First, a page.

I’m pretty happy with the current setup. Do you know maybe of any interesting plugin I’m missing? Let me know!

Happy hackin’!

Vimprovements

published on March 26, 2015.
Heads-up! You're reading an old post and the information in it is quite probably outdated.

One part where I always felt (and still feel) that I could improve on my Vim usage, is when moving around. I don’t use the mouse, I don’t use the arrow keys, but for a while now I felt that spamming hjkl to get from one place to another is not really efficient. To be honest, it is kind of easy to just press down jjjjjjj … to move down lines. Went a bit too far? Just kk back. But there has to be a better way.

First off, I installed vim-hardtime to break the habit of spamming hjkl. That plugin limits the number of times one can press hjkl in a set time frame. I have it set up to block me from moving for a second after pressing the same motion twice in a row. jj is OK, but if I want to do jjj, well…

And this gets annoying. I want to edit code, not sit around and wait!

Faster moving around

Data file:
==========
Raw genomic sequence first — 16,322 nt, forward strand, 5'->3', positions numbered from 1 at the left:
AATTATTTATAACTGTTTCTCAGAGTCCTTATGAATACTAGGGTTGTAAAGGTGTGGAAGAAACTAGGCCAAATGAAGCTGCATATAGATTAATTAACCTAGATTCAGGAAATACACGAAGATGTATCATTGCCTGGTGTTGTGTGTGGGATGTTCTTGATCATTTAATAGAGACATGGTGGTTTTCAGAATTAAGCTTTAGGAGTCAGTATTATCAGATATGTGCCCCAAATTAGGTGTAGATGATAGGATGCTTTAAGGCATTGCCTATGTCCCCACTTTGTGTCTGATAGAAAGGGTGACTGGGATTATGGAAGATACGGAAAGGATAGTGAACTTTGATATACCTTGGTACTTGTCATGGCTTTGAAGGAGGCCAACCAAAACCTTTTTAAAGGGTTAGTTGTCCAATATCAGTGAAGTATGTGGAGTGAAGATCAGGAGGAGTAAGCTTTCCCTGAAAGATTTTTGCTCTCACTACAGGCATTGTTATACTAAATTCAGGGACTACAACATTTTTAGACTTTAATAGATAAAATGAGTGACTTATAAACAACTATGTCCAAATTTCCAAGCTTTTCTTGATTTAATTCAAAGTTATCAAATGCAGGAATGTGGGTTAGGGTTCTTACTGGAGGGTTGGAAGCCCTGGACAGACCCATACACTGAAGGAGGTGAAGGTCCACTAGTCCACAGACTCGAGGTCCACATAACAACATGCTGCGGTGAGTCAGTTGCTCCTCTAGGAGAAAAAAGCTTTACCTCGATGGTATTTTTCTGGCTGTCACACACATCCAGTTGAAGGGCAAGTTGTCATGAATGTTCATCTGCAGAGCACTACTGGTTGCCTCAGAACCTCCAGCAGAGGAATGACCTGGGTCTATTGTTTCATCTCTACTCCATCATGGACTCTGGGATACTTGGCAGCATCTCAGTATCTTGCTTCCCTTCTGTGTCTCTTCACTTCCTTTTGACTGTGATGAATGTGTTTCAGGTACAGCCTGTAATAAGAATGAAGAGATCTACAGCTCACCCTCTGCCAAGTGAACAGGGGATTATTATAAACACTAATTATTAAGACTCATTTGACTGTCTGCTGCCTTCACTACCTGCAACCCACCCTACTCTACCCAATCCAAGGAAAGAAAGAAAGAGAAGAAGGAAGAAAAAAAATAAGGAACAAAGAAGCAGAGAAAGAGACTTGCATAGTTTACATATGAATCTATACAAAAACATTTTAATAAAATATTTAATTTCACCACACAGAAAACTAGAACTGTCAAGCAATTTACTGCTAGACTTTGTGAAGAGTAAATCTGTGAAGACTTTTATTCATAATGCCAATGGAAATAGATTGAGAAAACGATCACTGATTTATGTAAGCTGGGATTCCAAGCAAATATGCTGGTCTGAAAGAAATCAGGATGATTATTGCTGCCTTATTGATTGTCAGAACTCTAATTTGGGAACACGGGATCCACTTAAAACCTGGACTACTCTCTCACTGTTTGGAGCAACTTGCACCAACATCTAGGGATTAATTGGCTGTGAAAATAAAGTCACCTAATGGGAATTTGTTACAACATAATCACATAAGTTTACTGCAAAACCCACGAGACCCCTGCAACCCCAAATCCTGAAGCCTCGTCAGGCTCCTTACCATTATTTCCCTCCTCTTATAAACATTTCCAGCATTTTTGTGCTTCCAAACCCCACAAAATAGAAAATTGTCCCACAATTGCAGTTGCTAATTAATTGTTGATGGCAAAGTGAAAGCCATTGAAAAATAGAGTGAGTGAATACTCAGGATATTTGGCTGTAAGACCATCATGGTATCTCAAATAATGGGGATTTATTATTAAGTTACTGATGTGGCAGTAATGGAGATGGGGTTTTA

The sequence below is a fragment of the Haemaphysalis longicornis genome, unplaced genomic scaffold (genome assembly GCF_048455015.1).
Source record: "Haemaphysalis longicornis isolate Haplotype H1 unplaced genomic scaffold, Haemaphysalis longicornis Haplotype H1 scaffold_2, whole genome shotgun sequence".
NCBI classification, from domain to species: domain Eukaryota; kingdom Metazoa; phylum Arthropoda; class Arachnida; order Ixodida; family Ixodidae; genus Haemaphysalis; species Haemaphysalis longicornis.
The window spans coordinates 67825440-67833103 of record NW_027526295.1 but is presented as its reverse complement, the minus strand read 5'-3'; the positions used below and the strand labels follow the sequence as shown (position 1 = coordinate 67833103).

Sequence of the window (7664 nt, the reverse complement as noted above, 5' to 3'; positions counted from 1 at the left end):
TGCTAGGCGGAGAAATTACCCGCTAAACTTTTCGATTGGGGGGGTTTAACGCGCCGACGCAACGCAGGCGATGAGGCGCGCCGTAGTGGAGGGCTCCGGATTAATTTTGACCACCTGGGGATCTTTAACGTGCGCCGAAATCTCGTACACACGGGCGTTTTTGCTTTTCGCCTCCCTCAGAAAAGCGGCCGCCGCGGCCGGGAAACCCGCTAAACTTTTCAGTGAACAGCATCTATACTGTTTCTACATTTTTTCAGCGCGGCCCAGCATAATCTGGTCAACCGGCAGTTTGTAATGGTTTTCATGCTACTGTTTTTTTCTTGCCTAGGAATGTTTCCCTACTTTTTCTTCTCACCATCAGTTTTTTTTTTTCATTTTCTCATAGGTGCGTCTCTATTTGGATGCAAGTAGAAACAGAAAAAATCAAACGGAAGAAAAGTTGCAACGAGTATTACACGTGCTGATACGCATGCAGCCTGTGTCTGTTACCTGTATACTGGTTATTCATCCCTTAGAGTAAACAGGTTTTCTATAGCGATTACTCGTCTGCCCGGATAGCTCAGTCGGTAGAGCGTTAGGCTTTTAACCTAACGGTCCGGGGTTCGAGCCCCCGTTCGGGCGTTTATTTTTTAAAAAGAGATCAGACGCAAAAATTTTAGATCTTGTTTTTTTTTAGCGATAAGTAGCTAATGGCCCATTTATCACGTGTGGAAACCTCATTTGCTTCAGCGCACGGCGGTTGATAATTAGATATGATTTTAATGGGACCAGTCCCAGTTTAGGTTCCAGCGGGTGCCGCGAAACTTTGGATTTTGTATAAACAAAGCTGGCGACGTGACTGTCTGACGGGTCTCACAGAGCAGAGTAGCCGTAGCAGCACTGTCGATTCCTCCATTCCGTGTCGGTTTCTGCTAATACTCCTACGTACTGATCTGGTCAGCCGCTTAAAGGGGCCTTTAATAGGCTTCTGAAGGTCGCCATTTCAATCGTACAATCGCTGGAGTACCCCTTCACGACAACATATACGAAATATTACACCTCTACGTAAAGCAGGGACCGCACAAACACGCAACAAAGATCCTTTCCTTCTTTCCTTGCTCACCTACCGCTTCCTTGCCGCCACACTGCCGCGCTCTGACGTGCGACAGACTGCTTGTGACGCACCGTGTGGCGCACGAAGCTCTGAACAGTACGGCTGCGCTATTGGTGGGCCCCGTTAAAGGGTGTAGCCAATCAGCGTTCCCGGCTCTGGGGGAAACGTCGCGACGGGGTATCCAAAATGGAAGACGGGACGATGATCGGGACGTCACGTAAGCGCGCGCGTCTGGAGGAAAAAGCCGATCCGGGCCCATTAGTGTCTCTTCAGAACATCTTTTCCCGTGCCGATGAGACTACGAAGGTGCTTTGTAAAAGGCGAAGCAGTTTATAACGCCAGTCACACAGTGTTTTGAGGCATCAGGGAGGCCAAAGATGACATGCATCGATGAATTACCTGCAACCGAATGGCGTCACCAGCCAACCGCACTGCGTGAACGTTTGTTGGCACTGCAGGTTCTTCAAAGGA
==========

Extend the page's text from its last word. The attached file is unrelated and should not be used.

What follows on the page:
I know about relative line numbers. I tried using them. And I guess my brain is just not wired in such a way that I could find relative numbers easy to use.

The second plugin I installed is vim-easymotion. It is supposed to make moving around in Vim much easier. There’s a lot of stuff going on in there, it has a lot of features. For now, I use 2 bits from it - jump to anywhere with s and k and j to move in lines up and down. I especially like these in visual mode, makes selecting text real nice.

I started using : more to jump to specific lines, f and F to search on the current line, { and } to move in paragraphs. I’m also more comfortable with general search with / and ?.

One other pair of commands that help me reduce spamming jk is u and d to scroll the window up and down.

Faster working with files

The third plugin I installed is CtrlP. I stumbled upon it in a /r/vim thread and decided to try it out. Up until then I was using NERDTree exclusively to navigate around files and I can’t really remember when was the last time I hit n to open it since I have CtrlP. It’s just amazing to work with files now.

NERDTree still has it’s use cases, for example in a project where I don’t really know what files are in there, but for projects on which I work frequently… Oh boy! Wonderful stuff.

I left the default p for searching for files, but remapped <tab> to open CtrlP’s find buffer mode.